Quiz and King Lear are on their way, and Michael Longhurst's production of Caroline, or Change will follow them in the autumn, but first it has a sold-out run at Hampstead. Tony Kushner and Jeanine Tesori's musical, loosely inspired by Kushner's childhood and his family's maid, takes place in 1963 Louisiana, where Caroline Thibodeaux (Sharon D. Clarke) spends her days doing laundry in the sweltering basement of the Gellman family. Unlike most of the local maids, she wears her exhaustion and anger at hard work for little pay openly, which has got her a reputation as being particularly unfriendly and unlikeable. But the Gellmans' young son Noah (Aaron Gelkoff, alternating with Charlie Gallacher,) adores her, especially since his mother's death from cancer.
Noah's new stepmother Rose (Lauren Ward,) on the other hand, struggles to connect either with Noah or with Caroline and, upset that Caroline is underpaid but feeling unable to tell her husband to give her a raise, comes up with a plan to top up her wages while teaching Noah a motherly lesson.
Finding it disrespectful that Noah leaves his loose change in his pockets for the maid to find in the laundry, Rose tells him that as a punishment, any change he forgets Caroline is allowed to keep. In fact, Noah sometimes leaves coins behind on purpose for her to find, and after some hesitation she uses it to treat her own children. When Noah genuinely forgets larger sums though, everyone's loyalties get tested. The story takes place against a backdrop of the Civil Rights movement, where in the wider sphere JFK is assassinated, taking with him his promises of help for black Americans; more locally (and in a storyline that mirrors events still in the news as recently as last year) a Confederate statue has been vandalised in protest.
In what is perhaps not that surprising a twist from the writer of Angels in America, the story has a magical realist feel to it as Caroline gives personalities to everything from the Washing Machine (Me'sha Bryan,) to the Radio (a Motown-style backing trio of T'Shan Williams, Sharon Rose and Carol Stennett) and the Moon (Angela Caesar.) Most are benign presences she's created to keep her company, but the Dryer (Ako Mitchell,) which only makes the basement hotter than it already is, is a demonic presence. Fly Davis' kitschy designs bring all this to life with an authentically 1960s feel - perhaps with a touch of '60s sci-fi suggesting the hopes for a better future.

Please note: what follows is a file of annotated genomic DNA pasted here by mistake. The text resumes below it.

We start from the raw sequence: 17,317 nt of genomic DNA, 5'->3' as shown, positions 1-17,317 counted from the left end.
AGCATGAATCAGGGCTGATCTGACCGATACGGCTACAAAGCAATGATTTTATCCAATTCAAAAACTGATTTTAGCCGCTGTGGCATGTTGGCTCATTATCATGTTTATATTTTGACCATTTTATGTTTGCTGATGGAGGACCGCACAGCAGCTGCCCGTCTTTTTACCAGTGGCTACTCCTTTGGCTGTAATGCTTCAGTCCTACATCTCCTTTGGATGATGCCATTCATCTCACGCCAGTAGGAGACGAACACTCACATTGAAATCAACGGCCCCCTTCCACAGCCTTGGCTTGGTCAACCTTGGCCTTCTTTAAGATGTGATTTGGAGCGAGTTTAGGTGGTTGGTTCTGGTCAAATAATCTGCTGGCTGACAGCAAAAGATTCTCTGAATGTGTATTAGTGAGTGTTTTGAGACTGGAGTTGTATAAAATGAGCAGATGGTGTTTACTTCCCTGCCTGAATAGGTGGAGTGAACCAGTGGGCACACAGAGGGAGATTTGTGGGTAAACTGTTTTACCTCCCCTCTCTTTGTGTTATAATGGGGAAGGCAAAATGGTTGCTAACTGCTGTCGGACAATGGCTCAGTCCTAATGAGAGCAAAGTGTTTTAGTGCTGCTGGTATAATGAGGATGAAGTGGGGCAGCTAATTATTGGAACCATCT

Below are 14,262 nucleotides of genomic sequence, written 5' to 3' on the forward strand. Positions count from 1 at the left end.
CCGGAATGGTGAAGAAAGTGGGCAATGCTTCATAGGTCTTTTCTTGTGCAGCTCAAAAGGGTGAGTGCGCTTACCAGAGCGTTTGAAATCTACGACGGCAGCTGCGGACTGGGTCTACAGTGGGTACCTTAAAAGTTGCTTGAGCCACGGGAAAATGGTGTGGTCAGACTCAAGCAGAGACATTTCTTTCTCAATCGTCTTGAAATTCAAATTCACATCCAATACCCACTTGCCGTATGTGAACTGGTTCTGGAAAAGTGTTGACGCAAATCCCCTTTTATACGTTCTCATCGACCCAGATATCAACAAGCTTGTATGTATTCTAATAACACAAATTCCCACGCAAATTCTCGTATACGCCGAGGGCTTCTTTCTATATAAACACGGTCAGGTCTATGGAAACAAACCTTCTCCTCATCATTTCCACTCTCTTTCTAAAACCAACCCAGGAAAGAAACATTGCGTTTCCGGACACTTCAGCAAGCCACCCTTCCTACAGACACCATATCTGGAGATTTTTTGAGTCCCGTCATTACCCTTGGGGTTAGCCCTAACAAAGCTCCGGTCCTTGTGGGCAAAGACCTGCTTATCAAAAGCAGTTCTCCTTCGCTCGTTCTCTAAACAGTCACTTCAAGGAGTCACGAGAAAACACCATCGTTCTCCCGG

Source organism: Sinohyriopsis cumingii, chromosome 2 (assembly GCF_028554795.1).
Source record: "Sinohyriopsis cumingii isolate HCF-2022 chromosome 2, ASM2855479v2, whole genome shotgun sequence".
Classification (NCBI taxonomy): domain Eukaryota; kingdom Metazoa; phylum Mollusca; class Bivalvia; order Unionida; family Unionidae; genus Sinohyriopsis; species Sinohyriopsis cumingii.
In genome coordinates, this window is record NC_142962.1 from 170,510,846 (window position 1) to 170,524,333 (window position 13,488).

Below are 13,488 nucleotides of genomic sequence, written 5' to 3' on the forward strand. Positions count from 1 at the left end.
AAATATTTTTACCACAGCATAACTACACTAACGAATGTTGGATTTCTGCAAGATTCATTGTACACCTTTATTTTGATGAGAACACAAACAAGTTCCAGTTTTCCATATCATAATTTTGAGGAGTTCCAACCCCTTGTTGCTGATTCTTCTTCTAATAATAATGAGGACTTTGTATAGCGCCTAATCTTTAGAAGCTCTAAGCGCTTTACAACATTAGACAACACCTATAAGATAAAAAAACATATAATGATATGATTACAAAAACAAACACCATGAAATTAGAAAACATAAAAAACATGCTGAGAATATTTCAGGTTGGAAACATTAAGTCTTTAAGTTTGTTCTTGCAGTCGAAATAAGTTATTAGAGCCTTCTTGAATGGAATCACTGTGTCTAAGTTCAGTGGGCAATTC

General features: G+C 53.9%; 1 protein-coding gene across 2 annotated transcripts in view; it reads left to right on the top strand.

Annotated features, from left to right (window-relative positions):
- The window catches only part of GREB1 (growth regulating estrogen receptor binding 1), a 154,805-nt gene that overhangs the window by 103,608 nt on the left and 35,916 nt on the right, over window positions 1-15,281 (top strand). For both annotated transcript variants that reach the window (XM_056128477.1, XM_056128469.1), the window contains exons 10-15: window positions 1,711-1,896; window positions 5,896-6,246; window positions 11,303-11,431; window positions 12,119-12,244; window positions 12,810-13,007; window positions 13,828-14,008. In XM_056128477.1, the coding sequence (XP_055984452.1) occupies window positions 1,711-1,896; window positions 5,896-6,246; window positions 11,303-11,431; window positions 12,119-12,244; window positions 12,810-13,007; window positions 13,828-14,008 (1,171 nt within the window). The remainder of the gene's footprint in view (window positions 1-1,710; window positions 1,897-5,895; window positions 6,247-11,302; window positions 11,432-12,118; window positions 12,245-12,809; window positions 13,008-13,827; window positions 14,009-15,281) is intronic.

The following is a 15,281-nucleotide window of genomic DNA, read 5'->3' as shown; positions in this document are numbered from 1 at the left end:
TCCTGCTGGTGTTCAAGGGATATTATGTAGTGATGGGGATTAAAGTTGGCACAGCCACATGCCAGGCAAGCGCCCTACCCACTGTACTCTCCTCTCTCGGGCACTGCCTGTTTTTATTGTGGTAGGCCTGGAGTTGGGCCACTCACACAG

Caroline, or Change looks at a generational difference, as the title character's rage at her oppression is pushed down inside her until it bursts, while her daughter Emmie (Abioma Omonua) is more actively involved in the Civil Rights moevement. Probably the highlight of the evening comes at a Hanukkah dinner where Emmie clashes with Rose's father (Teddy Kempner,) an old-fashioned Jewish Communist who believes Martin Luther King's peaceful approach is doomed to fail.
Longhurst's production strikes a balance between the powerful and the quirky, and this is the sort of role Clarke was born to play - being sung-through, there's not a lot of moments for end-of-song applause, but she deservedly got a couple of ovations for her big numbers. I was less sold on Tesori's songs themselves: I'm not often a fan of musicals that rarely resolve themselves into an actual song, and this one refuses to do so to the point that it feels almost deliberately frustrating. Impressive story, production and performances, but all set to music I found hard to like as much.
Caroline, or Change by Tony Kushner and Jeanine Tesori is booking until the 21st of April at Hampstead Theatre (returns only,) and from the 20th of November to the 9th of February at the Playhouse Theatre.
Running time: 2 hours 40 minutes straight through.
Photo credit: Alastair Muir.